How Interest Rates Affect Home Prices

How Interest Rates Affect Home Prices

If you’re a home buyer, seller, or real estate investor, you’re probably keeping a close eye on interest rates. Unfortunately, interest rates have steadily increased over the last several months. From March 2020 to July 2023, the Feds have voted to increase the Federal Fund Rate eleven times. 

But do increases in the Federal Fund Rate really impact the housing market? Can these increases raise home prices? Actually, increases in the Fed rate directly affect mortgage rates, which have a significant impact on the housing market. 

This article details the factors that impact the relationship between interest rates and home prices, and what this means for buyers, sellers, and investors. 

Affordability and Purchasing Power

Interest rates directly impact the cost of home ownership. When interest rates are higher, owning a home becomes more expensive. For instance, if you purchase a home for $240,000 with a 30-year term and a 4.99% interest rate, your monthly mortgage payment will be $1,341. However, if the interest rate is 7.99%, your monthly payments will be $1,833. This 3% increase in interest rates can raise the cost of homeownership by $492 per month, or $5,904 per year. 

It’s easy to see how lower interest rates can attract more homebuyers. This increased demand can cause home prices to rise. For nearly a decade preceding the global pandemic, interest rates were very favorable, and the housing market performed well. Following the pandemic, fluctuating inflation affected various industries, including the housing market. Rising prices enticed more homeowners to sell, as the value of their homes increased, and motivated homebuyers to purchase homes before the costs continued to rise. 

During periods of inflation, the Federal Reserve often raises interest rates to slow down consumer spending and curb rising costs. This rise in interest rates also increases home costs, which may make it difficult for some homebuyers, especially first-time buyers, to afford and obtain a mortgage.

A decrease in homebuyers on the market leads to lower demand, often resulting in a drop in home prices. 

Demand for Housing

Supply and demand directly impact the price of all consumer goods, including groceries, clothes, electronics, cars, and homes. Generally, when demand for a product increases, its cost goes up. Conversely, when demand falls, so do prices. In the housing market, home prices often rise when more people are looking to purchase homes.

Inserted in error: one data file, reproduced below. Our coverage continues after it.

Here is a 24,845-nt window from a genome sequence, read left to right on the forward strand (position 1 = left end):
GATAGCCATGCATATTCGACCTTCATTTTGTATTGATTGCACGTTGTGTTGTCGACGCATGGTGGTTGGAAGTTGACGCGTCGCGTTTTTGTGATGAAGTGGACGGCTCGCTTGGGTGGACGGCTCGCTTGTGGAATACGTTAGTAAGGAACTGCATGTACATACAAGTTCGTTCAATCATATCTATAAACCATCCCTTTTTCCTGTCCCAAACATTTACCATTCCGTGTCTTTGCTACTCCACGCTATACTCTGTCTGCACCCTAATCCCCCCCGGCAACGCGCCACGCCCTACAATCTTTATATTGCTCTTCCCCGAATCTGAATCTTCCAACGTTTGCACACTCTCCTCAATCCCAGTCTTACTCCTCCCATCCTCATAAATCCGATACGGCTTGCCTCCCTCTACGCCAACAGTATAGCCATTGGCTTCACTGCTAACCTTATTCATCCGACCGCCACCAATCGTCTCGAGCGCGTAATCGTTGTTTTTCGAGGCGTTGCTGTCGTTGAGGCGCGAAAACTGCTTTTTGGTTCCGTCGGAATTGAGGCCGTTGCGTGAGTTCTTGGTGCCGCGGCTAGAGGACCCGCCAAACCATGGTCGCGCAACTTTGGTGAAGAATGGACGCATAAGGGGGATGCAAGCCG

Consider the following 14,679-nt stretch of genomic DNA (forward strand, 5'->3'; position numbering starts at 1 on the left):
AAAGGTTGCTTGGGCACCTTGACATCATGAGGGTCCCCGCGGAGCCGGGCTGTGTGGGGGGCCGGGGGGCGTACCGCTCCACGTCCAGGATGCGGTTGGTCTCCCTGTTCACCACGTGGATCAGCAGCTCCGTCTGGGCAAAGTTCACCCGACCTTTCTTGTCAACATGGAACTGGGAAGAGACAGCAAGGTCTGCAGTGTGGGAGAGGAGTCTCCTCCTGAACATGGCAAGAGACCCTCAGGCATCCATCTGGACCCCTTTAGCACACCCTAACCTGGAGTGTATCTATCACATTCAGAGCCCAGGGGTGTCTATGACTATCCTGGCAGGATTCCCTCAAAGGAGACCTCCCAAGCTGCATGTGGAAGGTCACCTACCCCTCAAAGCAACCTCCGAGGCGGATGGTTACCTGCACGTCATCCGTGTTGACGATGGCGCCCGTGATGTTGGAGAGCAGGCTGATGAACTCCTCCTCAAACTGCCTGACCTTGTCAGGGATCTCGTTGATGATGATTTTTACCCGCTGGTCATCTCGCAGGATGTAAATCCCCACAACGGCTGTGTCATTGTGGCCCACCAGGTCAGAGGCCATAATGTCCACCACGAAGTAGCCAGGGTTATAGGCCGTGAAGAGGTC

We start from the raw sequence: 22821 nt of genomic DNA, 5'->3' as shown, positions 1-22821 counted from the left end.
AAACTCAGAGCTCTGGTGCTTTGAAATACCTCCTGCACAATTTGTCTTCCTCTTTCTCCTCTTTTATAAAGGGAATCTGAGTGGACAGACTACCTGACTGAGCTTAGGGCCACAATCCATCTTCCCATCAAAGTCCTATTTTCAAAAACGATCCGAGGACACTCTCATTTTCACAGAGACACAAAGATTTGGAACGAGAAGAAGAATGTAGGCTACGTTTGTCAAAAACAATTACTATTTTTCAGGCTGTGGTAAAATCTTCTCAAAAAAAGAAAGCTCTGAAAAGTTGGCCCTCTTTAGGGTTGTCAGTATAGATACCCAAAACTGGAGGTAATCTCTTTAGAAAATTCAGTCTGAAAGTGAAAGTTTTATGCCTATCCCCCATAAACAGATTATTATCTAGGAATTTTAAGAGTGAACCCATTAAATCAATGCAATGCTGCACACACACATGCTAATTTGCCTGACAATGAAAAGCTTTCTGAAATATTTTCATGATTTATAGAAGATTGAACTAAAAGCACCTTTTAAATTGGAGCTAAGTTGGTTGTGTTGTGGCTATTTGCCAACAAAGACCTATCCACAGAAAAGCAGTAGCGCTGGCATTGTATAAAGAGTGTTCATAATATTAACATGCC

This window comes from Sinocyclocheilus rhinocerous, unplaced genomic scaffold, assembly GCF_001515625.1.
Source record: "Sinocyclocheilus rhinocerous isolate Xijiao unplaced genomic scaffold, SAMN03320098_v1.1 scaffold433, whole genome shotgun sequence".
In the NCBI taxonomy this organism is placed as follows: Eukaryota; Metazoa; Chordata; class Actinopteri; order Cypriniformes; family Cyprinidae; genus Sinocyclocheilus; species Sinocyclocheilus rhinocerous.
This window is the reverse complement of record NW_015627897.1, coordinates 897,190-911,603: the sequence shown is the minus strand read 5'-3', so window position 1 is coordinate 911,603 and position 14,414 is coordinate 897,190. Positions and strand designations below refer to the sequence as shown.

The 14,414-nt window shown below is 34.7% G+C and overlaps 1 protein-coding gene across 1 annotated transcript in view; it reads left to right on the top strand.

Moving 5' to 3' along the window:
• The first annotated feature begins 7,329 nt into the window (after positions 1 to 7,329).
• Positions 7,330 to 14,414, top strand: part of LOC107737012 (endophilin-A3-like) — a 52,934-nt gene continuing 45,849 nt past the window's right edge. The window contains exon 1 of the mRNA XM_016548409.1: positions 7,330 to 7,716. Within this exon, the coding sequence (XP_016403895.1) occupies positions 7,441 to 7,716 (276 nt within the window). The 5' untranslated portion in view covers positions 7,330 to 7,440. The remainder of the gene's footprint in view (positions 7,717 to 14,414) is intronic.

Supply is closely linked to demand. When there is enough supply to meet the current demand, prices remain stable. However, when there is an excess supply of homes for sale or new construction compared to the number of buyers and investors, home prices can decline. The opposite happens when the supply does not meet the demand. 

For example, the construction of new homes directly increases the supply in the housing market. So, when the construction industry faced challenges due to increased building material and labor costs, it reduced the supply in the housing market. 

Refinancing Activity

Most homeowners aim to keep their mortgage costs as low as possible. For this reason, homeowners may choose to refinance their mortgage to obtain better interest rates. However, when interest rates rise, the desire to refinance decreases. 

The most recent refinancing boom occurred just after COVID-19, when an estimated 14 million mortgages went through the refinancing process. These homeowners secured low interest rates, reducing their motivation to sell their current homes. This affects both supply and demand as more homeowners choose to stay in their homes. 

Real Estate Investment Returns

At first glance, higher interest rates may seem unfavorable for potential home buyers as well as investors. However, higher interest rates can create an ideal market for certain investors. While it’s true that higher interest rates can lead to lower returns on investment, there are other factors that can still make real estate investing attractive. 

Firstly, with decreasing demand in the housing market, investors may have the leverage to negotiate better deals with sellers, resulting in lower home prices or closing costs. Secondly, many investors can leverage the equity built up in other properties to secure more favorable interest rates. 

Lastly, a slowing housing market can create an ideal climate for rental properties. With fewer first-time homebuyers in the market, the demand for rental properties can increase. While investors may see lower returns on investment, they can still achieve higher net operating income when purchasing rental properties.

Market Competitiveness

The competitiveness of the housing market directly influences home prices. However, this level of competition can vary significantly from location to location and even from house to house. For example, homeowners in highly desirable cities or neighborhoods may still see their home prices rise, even when the housing market is slowing down. Conversely, homeowners in cities experiencing a recent increase in crime or a shutdown of a major employer may see their home prices drop, even in a robust housing market. 

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